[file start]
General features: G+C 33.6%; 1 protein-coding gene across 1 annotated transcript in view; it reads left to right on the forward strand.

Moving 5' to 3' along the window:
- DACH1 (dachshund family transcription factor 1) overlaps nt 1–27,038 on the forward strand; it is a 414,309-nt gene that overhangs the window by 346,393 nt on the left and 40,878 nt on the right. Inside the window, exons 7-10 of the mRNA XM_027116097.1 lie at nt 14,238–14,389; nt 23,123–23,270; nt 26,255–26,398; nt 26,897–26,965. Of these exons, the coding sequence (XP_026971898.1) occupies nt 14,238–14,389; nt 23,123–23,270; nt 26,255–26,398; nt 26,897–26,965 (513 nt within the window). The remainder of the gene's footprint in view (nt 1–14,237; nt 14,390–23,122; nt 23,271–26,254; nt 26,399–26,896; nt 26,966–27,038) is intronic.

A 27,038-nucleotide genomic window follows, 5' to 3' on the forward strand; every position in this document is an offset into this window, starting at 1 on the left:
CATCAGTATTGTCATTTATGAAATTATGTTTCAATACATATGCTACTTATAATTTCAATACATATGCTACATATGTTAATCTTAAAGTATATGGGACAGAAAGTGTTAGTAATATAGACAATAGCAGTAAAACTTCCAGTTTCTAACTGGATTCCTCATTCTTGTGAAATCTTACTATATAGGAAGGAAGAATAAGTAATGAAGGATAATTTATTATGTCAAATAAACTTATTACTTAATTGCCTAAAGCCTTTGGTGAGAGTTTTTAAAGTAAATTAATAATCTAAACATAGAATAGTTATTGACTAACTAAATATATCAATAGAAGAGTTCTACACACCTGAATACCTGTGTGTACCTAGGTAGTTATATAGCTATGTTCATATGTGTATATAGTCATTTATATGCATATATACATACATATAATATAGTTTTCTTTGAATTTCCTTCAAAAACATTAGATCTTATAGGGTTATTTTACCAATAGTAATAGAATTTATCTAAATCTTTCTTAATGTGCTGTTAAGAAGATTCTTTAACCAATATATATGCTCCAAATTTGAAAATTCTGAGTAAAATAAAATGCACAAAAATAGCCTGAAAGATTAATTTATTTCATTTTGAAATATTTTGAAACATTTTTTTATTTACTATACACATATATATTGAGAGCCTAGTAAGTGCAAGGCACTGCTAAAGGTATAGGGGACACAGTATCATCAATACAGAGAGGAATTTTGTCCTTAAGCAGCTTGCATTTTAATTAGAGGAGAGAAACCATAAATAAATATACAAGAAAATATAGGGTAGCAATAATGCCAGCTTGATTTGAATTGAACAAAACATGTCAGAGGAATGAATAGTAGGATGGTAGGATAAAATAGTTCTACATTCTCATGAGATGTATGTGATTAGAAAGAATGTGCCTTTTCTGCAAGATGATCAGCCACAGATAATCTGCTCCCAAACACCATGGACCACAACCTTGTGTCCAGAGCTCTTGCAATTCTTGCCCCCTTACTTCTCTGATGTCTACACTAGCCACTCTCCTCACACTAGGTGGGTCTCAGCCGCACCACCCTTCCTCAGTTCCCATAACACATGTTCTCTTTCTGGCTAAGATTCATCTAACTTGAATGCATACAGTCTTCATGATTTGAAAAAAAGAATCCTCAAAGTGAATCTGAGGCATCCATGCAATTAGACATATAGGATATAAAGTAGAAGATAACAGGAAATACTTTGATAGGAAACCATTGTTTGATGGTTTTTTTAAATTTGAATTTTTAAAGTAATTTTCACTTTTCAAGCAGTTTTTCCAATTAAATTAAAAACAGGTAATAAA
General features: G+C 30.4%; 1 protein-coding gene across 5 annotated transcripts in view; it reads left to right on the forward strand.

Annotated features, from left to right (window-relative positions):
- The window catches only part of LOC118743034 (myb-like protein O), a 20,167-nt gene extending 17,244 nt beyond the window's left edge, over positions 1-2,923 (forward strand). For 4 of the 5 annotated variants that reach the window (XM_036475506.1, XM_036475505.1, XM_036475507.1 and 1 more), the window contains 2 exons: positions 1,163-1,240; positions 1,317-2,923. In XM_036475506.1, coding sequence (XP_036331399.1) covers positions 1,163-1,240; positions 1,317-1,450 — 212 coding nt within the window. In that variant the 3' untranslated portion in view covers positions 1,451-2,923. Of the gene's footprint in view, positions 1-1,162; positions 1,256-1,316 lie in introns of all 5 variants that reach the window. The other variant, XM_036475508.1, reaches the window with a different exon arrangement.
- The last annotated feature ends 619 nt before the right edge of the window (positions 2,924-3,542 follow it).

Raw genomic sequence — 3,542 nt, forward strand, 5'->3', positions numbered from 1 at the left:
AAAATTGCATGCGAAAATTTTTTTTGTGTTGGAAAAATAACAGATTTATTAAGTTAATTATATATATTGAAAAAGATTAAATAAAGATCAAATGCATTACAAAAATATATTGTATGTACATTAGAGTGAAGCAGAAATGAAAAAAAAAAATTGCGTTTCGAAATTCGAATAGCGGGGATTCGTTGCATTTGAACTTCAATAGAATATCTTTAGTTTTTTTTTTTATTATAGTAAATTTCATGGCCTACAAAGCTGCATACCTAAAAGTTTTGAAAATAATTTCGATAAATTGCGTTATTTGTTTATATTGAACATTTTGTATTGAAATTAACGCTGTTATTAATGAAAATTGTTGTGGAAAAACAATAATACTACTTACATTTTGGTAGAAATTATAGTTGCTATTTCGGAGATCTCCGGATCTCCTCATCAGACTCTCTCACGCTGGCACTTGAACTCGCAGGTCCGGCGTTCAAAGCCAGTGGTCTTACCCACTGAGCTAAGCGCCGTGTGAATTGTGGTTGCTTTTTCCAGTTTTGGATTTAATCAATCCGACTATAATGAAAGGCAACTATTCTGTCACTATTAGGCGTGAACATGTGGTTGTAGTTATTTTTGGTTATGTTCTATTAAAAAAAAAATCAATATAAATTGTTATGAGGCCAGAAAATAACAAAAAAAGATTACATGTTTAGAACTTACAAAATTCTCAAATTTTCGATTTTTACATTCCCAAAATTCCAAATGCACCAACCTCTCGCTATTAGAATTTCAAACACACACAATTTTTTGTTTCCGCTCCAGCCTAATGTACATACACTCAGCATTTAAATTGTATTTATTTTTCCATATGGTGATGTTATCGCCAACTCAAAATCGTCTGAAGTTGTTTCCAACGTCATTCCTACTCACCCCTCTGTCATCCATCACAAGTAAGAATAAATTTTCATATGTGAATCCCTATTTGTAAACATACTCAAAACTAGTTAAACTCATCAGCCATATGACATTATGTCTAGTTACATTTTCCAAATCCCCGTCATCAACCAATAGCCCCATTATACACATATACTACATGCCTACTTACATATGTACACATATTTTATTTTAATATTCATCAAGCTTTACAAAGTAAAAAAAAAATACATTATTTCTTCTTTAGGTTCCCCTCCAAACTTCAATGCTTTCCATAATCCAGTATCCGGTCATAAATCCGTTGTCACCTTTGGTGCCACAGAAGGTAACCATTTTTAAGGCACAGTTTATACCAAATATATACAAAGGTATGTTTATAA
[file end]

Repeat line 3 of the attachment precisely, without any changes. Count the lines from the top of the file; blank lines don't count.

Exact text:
- DACH1 (dachshund family transcription factor 1) overlaps nt 1–27,038 on the forward strand; it is a 414,309-nt gene that overhangs the window by 346,393 nt on the left and 40,878 nt on the right. Inside the window, exons 7-10 of the mRNA XM_027116097.1 lie at nt 14,238–14,389; nt 23,123–23,270; nt 26,255–26,398; nt 26,897–26,965. Of these exons, the coding sequence (XP_026971898.1) occupies nt 14,238–14,389; nt 23,123–23,270; nt 26,255–26,398; nt 26,897–26,965 (513 nt within the window). The remainder of the gene's footprint in view (nt 1–14,237; nt 14,390–23,122; nt 23,271–26,254; nt 26,399–26,896; nt 26,966–27,038) is intronic.